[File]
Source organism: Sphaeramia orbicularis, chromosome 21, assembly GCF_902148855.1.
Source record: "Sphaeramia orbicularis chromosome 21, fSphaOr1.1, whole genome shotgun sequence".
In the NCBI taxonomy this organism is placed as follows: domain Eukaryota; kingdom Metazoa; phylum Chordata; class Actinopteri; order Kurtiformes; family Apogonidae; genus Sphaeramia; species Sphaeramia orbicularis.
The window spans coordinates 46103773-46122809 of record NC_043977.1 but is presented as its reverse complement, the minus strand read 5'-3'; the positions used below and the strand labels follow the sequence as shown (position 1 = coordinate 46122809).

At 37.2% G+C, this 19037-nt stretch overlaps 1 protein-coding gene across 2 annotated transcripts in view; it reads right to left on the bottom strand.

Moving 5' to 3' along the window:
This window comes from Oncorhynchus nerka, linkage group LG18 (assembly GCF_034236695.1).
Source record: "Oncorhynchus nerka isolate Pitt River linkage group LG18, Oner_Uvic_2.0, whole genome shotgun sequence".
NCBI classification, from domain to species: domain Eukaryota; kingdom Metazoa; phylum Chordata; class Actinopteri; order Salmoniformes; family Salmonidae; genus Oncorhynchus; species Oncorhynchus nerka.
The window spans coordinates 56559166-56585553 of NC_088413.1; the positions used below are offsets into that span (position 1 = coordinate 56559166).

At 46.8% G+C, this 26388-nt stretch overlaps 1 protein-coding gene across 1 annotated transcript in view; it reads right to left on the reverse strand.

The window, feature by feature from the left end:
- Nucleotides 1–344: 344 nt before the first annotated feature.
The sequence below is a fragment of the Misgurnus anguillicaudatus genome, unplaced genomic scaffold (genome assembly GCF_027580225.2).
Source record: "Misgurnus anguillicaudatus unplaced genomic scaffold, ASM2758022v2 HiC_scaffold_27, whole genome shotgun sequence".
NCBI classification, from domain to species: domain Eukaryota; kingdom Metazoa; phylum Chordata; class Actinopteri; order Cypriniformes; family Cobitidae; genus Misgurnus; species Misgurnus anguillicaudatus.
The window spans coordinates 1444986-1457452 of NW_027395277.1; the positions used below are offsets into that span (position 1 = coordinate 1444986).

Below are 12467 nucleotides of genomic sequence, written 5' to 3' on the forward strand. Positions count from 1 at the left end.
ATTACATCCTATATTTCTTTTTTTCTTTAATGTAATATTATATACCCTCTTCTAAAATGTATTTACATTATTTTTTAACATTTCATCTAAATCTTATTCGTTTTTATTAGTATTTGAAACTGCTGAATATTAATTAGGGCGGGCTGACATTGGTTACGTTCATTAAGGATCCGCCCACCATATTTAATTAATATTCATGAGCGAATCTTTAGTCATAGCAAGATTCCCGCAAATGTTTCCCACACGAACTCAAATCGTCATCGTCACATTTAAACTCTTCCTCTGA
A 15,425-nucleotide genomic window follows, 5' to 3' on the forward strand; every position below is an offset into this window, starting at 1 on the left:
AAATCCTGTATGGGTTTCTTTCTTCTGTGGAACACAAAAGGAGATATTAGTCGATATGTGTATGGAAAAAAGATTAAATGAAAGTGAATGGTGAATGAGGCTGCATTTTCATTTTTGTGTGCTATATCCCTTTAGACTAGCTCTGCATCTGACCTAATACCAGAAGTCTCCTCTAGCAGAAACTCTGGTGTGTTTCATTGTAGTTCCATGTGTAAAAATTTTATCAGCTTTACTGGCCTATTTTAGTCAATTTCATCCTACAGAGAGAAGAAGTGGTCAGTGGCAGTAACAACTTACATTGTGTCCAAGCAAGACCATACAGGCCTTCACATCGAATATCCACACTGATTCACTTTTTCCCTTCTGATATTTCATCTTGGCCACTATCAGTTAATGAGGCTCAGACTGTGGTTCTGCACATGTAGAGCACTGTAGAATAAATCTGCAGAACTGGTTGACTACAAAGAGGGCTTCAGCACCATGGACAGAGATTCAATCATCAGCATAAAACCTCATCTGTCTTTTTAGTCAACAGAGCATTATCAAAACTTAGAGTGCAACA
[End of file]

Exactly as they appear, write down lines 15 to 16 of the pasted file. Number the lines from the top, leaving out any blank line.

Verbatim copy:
Source record: "Misgurnus anguillicaudatus unplaced genomic scaffold, ASM2758022v2 HiC_scaffold_27, whole genome shotgun sequence".
NCBI classification, from domain to species: domain Eukaryota; kingdom Metazoa; phylum Chordata; class Actinopteri; order Cypriniformes; family Cobitidae; genus Misgurnus; species Misgurnus anguillicaudatus.